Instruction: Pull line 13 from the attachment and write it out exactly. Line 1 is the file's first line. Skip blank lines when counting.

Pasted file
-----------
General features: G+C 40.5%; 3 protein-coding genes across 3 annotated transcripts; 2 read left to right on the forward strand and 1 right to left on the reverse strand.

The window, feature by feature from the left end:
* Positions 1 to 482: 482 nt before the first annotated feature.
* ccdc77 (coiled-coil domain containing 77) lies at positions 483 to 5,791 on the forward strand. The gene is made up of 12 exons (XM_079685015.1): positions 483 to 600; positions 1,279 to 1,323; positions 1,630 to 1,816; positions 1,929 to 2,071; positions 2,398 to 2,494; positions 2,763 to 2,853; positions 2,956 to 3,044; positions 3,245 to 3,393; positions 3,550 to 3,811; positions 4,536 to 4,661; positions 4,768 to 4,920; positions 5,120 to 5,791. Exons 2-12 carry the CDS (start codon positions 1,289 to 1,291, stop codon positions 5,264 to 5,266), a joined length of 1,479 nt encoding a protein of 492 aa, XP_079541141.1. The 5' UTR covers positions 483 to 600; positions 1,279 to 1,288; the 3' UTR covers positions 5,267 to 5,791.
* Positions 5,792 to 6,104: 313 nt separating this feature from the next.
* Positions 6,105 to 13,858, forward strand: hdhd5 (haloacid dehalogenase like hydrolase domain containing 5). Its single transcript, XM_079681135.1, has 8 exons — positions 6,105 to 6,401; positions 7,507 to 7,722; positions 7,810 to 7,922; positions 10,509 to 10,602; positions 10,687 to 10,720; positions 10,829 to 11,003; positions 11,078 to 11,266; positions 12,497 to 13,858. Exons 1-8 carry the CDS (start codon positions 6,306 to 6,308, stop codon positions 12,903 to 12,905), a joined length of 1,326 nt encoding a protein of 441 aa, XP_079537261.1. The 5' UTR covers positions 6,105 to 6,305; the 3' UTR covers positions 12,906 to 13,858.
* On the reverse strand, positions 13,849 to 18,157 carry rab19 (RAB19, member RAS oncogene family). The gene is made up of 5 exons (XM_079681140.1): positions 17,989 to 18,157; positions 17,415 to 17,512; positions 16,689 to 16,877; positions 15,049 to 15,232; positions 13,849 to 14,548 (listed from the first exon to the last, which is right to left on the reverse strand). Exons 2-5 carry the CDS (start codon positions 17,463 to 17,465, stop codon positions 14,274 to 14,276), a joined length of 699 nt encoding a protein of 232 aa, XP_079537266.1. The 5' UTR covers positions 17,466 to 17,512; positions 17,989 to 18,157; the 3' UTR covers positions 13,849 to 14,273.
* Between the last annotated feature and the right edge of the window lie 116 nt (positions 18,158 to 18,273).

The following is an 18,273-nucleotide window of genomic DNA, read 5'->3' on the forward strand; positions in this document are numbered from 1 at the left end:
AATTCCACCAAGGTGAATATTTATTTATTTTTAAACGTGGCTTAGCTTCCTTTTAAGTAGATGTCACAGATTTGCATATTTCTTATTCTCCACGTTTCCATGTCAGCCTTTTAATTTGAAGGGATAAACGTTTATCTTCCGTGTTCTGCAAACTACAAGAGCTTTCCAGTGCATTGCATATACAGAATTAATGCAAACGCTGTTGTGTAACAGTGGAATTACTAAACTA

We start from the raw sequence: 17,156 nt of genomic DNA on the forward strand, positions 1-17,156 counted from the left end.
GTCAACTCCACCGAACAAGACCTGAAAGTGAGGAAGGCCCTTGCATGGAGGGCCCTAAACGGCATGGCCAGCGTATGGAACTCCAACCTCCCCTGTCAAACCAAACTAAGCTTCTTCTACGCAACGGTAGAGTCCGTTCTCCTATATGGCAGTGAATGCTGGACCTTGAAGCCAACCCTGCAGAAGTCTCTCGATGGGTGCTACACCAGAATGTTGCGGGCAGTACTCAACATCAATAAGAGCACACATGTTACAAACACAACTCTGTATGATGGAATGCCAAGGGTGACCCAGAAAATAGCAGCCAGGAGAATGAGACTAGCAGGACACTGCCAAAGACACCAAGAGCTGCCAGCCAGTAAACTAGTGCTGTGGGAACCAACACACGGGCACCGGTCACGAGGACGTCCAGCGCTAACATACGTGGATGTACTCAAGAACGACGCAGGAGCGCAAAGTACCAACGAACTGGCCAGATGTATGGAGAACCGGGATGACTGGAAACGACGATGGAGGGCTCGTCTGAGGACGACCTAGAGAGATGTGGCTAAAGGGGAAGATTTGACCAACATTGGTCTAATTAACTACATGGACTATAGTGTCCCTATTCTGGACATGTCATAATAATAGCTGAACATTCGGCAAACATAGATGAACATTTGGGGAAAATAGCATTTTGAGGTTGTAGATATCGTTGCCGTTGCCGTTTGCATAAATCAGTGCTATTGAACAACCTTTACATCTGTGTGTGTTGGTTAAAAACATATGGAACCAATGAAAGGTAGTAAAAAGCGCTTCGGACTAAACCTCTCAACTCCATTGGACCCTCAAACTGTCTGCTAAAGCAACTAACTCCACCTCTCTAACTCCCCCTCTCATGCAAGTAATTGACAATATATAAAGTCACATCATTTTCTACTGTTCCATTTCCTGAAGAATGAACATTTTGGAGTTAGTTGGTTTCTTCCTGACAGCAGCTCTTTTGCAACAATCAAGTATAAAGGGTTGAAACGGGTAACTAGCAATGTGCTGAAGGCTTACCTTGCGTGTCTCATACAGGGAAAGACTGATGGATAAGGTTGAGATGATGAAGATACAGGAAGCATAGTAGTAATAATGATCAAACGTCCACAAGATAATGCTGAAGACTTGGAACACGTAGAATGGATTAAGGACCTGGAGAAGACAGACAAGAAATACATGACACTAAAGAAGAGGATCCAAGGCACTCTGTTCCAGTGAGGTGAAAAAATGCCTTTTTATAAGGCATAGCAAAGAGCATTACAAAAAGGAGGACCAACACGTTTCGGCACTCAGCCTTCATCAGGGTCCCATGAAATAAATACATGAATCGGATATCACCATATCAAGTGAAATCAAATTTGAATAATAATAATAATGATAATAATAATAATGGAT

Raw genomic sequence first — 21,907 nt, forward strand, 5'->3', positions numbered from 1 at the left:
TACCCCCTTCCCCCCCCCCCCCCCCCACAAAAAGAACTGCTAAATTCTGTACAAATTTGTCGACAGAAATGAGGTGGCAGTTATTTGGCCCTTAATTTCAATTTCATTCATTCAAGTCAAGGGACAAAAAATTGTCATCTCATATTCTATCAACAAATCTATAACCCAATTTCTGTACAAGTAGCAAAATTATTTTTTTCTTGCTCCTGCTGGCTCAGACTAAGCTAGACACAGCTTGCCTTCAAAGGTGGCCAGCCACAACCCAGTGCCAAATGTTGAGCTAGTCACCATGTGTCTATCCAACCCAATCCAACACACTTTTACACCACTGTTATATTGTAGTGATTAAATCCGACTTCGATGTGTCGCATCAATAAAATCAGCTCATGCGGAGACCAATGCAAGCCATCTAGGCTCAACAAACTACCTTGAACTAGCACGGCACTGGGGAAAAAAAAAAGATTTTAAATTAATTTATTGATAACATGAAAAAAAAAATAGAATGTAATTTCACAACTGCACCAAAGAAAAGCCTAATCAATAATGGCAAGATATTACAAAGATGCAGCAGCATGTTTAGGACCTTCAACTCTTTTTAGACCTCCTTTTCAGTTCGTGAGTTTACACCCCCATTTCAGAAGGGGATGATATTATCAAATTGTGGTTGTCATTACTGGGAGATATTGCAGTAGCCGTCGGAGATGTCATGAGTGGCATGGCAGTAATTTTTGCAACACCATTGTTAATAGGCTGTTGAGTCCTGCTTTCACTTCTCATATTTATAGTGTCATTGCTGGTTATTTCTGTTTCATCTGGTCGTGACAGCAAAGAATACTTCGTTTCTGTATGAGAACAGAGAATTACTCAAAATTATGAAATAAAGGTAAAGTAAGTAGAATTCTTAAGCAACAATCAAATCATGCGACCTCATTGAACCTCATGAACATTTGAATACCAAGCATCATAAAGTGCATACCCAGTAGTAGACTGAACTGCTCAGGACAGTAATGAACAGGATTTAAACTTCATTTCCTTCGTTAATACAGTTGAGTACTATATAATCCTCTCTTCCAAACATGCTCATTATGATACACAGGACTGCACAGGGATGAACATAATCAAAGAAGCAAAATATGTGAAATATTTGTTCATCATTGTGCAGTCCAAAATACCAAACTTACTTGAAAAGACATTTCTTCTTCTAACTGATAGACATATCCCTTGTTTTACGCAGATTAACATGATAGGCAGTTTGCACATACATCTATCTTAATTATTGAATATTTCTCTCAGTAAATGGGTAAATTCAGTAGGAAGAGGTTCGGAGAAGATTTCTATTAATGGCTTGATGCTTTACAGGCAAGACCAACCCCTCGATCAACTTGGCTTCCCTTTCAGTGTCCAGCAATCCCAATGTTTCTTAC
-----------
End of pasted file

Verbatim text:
Raw genomic sequence first — 21,907 nt, forward strand, 5'->3', positions numbered from 1 at the left: